Reginald Hudlin, the director of the Disney movie “Safety,” which makes its premier on Disney+ on Friday, made a different kind of football movie. It’s a story of a football player, but what he does on the field is of little consequence in the story he has to tell.
“Safety” is the story of Ray-Ray McElrathbey, who played football at Clemson University in South Carolina. Football is a big part of McElrathbey’s life, but it is how his relationship with his younger brother develops that tells a bigger part of his story.
McElrathbey decides to raise and care for his brother when their mother enters a drug rehabilitation program. McElrathbey, who was a freshman at Clemson when he took in his brother, puts his football career and education in jeopardy.
That is where the movie stops being about football and more about family. Hudlin said “Safety” is in the pantheon of other football movies, but his movie takes a unique look at how football teams can become surrogate families and focus on more than winning football games.
“There are so many great sports movies going back to ‘Brian’s Song,’ ‘Remember the Titans,’ ‘Friday Night Lights.’ You know if you do it well, you can really resonate with audiences,” Hudlin said. “The trick is: What new do you have to say? Fortunately we had a true story. It was really invaluable to have Ray involved in the entire process.”
McElrathbey had a significant role in telling his family’s story. Jay Reeves plays McElrathbey and Thaddeus J. Mixson II plays his little brother Fahmarr in the movie. The movie is more about how the brothers develop their relationship than it is about football. Having the real McElrathbey on set made telling that story much easier and authentic.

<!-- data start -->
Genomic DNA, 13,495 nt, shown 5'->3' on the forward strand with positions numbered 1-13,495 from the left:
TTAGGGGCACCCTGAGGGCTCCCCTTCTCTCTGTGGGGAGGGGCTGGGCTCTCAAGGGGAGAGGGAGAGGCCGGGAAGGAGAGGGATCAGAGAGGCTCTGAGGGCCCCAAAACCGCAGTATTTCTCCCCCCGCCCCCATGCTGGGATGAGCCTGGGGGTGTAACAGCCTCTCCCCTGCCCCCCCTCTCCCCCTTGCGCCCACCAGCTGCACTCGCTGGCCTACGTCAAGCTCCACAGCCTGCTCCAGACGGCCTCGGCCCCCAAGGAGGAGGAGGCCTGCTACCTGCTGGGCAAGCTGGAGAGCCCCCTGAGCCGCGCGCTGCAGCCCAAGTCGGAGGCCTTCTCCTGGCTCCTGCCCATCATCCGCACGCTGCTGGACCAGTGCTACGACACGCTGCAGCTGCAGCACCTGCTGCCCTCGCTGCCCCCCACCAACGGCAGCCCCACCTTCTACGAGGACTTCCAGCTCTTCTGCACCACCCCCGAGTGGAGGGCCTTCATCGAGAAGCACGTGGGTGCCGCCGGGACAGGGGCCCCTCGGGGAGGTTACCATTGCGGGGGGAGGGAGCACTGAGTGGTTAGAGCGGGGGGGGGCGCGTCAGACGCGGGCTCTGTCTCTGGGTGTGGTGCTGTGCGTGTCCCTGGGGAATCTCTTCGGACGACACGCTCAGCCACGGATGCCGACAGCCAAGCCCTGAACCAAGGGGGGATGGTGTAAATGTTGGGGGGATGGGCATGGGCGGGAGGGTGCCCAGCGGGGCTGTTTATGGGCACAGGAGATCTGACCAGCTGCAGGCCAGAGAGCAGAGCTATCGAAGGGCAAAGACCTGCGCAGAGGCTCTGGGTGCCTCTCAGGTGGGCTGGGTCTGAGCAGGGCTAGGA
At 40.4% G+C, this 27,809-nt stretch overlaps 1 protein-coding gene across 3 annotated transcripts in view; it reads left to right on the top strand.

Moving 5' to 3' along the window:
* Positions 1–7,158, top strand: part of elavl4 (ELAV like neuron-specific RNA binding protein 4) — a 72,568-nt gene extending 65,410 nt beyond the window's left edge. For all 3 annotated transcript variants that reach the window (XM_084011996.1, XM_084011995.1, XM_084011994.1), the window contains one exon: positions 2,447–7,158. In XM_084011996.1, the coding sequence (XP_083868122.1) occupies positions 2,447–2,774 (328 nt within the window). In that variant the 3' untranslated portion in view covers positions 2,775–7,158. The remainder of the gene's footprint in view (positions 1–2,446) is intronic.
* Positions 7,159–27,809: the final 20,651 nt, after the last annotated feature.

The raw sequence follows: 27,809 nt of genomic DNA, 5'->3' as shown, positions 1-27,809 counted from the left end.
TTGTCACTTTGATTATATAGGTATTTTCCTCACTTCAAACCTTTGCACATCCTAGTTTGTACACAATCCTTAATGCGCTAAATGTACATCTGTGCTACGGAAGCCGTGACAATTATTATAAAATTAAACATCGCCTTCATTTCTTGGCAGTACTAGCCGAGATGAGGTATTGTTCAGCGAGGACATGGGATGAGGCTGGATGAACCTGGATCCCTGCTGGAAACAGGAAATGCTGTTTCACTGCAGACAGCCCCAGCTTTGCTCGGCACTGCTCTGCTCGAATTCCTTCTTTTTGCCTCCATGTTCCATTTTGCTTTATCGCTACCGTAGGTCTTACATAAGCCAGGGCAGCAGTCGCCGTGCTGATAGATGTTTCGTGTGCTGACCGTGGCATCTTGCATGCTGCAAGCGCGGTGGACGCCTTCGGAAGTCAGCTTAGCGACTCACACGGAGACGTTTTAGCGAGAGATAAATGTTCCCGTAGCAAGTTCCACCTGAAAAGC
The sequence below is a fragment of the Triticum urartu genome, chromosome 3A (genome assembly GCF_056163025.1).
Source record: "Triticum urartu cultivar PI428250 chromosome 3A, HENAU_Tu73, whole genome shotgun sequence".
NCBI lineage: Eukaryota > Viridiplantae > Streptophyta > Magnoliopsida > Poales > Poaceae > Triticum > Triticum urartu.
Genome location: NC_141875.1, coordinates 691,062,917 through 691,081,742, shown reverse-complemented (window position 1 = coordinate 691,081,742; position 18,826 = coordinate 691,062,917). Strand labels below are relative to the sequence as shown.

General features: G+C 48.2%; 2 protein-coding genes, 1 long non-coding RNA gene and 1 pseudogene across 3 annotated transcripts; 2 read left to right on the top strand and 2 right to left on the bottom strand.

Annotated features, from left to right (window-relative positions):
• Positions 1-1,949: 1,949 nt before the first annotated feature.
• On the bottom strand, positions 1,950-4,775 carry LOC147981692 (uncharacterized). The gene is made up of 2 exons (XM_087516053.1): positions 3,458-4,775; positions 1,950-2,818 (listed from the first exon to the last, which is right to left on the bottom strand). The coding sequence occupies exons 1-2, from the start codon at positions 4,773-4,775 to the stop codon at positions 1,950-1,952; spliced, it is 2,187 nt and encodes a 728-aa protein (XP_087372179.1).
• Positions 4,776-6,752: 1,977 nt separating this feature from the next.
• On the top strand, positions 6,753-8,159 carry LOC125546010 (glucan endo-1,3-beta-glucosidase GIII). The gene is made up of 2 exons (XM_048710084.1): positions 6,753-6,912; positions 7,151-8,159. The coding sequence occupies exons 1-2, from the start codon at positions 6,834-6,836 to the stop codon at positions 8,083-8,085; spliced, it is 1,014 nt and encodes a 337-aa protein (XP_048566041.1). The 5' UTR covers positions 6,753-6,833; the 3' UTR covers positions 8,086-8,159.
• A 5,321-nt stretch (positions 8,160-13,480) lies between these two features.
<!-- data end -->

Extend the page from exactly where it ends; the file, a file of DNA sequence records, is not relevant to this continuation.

“And having Ray on set, for my sake, the sake of the cast, we could all talk to him and be a touchstone and say what new do we have to say, what new do we have to contribute to this rich genre of motion pictures,” Hudlin said. “That’s what makes me happy. Everyone who sees ‘Safety’ says I like this movie. It’s part of a tradition, but Ray’s story is unique, it has something special to say and that resonates with everyone who sees it no matter who they are no matter where they are from.”
“Safety” has all the elements of a football movie. It touches on competition. McElrathbey is fighting for a spot on the team and the chance to travel with the team on road games.
The movie focuses on McElrathbey’s strength. He is put under extreme tests, both physically and emotionally. He has to prove himself on the football field and be a beacon of strength emotionally for his little brother. That balance is complicated at best.
The movie shows how adept McElrathbey is at coordination, by balancing football, classes, family and friends. The coordination McElrathbey displays goes far beyond athletic ability.
But “Safety” is different than other football movies for a variety of reasons. It also focuses on the social dynamic of being a college student from a broken home.
It shows how communities are built and how much strength they can create to support a struggling member of that community.
It shows how teamwork is as valuable a quality off the football field as it is on it.
Hudlin said he related to McElrathbey’s story because he experienced some of the same things when he was growing up in Illinois.
“I really related to Ray’s story. I’m from a small town in the Midwest, all Black, economically deprived, where it takes a lot of energy to create opportunity for yourself,” Hudlin said. “Ray had it tougher than most. He’s a guy who made a way out of no way in a situation where failure was not an option. I think that’s a really important message.”
“Safety” delivers a number of messages. The most important might be to never give up on family, even if the family is a football team or college roommates or coaches and teachers. Hudlin said it is a lesson that is universal.
“I knew it was especially important for the times we are living in,” Hudlin said. “Because now we have a country that is really torn apart. What Ray represents, he represents integrity. He succeeded while maintaining a focus on education, a focus on excellence, and most importantly taking care of his family. Those are values we all think are important, I don’t care who you are or where you’re from. We can come together focusing on those values. I think that starts to heal, it rebuilds our society.”
Safety premiers on Disney+ December 11, 2020